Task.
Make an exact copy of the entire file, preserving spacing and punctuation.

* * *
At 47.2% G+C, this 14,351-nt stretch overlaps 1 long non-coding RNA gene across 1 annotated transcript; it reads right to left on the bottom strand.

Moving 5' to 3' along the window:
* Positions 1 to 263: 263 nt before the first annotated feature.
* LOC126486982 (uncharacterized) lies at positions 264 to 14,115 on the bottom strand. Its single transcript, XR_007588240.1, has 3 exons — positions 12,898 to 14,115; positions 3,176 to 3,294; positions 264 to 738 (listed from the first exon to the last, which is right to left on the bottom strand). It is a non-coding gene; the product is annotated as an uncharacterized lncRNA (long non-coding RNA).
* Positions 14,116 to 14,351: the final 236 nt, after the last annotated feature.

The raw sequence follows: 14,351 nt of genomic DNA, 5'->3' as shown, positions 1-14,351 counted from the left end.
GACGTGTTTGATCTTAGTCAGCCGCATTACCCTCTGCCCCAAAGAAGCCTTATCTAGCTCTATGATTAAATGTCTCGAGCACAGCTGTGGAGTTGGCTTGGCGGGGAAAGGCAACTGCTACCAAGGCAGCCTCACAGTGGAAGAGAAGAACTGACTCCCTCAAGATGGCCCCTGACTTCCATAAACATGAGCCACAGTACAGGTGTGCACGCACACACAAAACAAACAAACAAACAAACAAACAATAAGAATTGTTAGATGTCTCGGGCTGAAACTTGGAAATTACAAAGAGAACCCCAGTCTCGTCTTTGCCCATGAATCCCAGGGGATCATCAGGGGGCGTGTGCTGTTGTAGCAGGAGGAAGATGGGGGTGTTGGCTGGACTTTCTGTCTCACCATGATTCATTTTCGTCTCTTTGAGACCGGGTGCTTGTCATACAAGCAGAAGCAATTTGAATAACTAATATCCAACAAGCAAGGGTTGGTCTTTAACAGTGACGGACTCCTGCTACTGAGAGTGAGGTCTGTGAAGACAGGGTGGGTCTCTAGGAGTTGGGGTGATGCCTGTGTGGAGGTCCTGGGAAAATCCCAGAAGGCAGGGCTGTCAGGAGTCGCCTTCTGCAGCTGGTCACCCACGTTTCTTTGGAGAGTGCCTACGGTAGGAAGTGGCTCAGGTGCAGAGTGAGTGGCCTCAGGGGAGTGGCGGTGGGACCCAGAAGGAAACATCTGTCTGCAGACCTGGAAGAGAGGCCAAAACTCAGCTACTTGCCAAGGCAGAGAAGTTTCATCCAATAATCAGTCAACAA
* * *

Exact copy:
At 47.2% G+C, this 14,351-nt stretch overlaps 1 long non-coding RNA gene across 1 annotated transcript; it reads right to left on the bottom strand.

Moving 5' to 3' along the window:
* Positions 1 to 263: 263 nt before the first annotated feature.
* LOC126486982 (uncharacterized) lies at positions 264 to 14,115 on the bottom strand. Its single transcript, XR_007588240.1, has 3 exons — positions 12,898 to 14,115; positions 3,176 to 3,294; positions 264 to 738 (listed from the first exon to the last, which is right to left on the bottom strand). It is a non-coding gene; the product is annotated as an uncharacterized lncRNA (long non-coding RNA).
* Positions 14,116 to 14,351: the final 236 nt, after the last annotated feature.

The raw sequence follows: 14,351 nt of genomic DNA, 5'->3' as shown, positions 1-14,351 counted from the left end.
GACGTGTTTGATCTTAGTCAGCCGCATTACCCTCTGCCCCAAAGAAGCCTTATCTAGCTCTATGATTAAATGTCTCGAGCACAGCTGTGGAGTTGGCTTGGCGGGGAAAGGCAACTGCTACCAAGGCAGCCTCACAGTGGAAGAGAAGAACTGACTCCCTCAAGATGGCCCCTGACTTCCATAAACATGAGCCACAGTACAGGTGTGCACGCACACACAAAACAAACAAACAAACAAACAAACAATAAGAATTGTTAGATGTCTCGGGCTGAAACTTGGAAATTACAAAGAGAACCCCAGTCTCGTCTTTGCCCATGAATCCCAGGGGATCATCAGGGGGCGTGTGCTGTTGTAGCAGGAGGAAGATGGGGGTGTTGGCTGGACTTTCTGTCTCACCATGATTCATTTTCGTCTCTTTGAGACCGGGTGCTTGTCATACAAGCAGAAGCAATTTGAATAACTAATATCCAACAAGCAAGGGTTGGTCTTTAACAGTGACGGACTCCTGCTACTGAGAGTGAGGTCTGTGAAGACAGGGTGGGTCTCTAGGAGTTGGGGTGATGCCTGTGTGGAGGTCCTGGGAAAATCCCAGAAGGCAGGGCTGTCAGGAGTCGCCTTCTGCAGCTGGTCACCCACGTTTCTTTGGAGAGTGCCTACGGTAGGAAGTGGCTCAGGTGCAGAGTGAGTGGCCTCAGGGGAGTGGCGGTGGGACCCAGAAGGAAACATCTGTCTGCAGACCTGGAAGAGAGGCCAAAACTCAGCTACTTGCCAAGGCAGAGAAGTTTCATCCAATAATCAGTCAACAA